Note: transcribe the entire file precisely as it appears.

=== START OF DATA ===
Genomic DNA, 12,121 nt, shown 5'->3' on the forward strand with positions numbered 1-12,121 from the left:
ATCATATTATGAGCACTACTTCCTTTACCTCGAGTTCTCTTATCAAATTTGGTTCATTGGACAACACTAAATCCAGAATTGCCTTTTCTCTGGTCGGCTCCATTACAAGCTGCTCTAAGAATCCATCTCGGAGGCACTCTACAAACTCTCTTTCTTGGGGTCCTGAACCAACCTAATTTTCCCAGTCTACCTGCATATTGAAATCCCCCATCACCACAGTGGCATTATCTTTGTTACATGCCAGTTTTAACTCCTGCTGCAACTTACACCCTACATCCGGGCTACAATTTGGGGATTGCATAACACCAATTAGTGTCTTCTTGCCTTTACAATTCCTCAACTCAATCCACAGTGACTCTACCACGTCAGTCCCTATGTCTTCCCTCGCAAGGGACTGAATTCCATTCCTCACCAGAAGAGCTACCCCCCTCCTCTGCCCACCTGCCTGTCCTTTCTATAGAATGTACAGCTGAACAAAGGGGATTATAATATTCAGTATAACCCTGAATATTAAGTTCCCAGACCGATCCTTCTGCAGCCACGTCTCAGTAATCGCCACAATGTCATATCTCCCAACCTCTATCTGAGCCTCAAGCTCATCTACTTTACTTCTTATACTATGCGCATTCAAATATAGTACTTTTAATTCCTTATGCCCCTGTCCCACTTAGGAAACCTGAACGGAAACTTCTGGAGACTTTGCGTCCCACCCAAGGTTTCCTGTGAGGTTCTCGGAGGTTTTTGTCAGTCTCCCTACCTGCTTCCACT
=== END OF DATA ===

Genomic DNA, 12,121 nt, shown 5'->3' on the forward strand with positions numbered 1-12,121 from the left:
ATCATATTATGAGCACTACTTCCTTTACCTCGAGTTCTCTTATCAAATTTGGTTCATTGGACAACACTAAATCCAGAATTGCCTTTTCTCTGGTCGGCTCCATTACAAGCTGCTCTAAGAATCCATCTCGGAGGCACTCTACAAACTCTCTTTCTTGGGGTCCTGAACCAACCTAATTTTCCCAGTCTACCTGCATATTGAAATCCCCCATCACCACAGTGGCATTATCTTTGTTACATGCCAGTTTTAACTCCTGCTGCAACTTACACCCTACATCCGGGCTACAATTTGGGGATTGCATAACACCAATTAGTGTCTTCTTGCCTTTACAATTCCTCAACTCAATCCACAGTGACTCTACCACGTCAGTCCCTATGTCTTCCCTCGCAAGGGACTGAATTCCATTCCTCACCAGAAGAGCTACCCCCCTCCTCTGCCCACCTGCCTGTCCTTTCTATAGAATGTACAGCTGAACAAAGGGGATTATAATATTCAGTATAACCCTGAATATTAAGTTCCCAGACCGATCCTTCTGCAGCCACGTCTCAGTAATCGCCACAATGTCATATCTCCCAACCTCTATCTGAGCCTCAAGCTCATCTACTTTACTTCTTATACTATGCGCATTCAAATATAGTACTTTTAATTCCTTATGCCCCTGTCCCACTTAGGAAACCTGAACGGAAACTTCTGGAGACTTTGCGTCCCACCCAAGGTTTCCTGTGAGGTTCTCGGAGGTTTTTGTCAGTCTCCCTACCTGCTTCCACT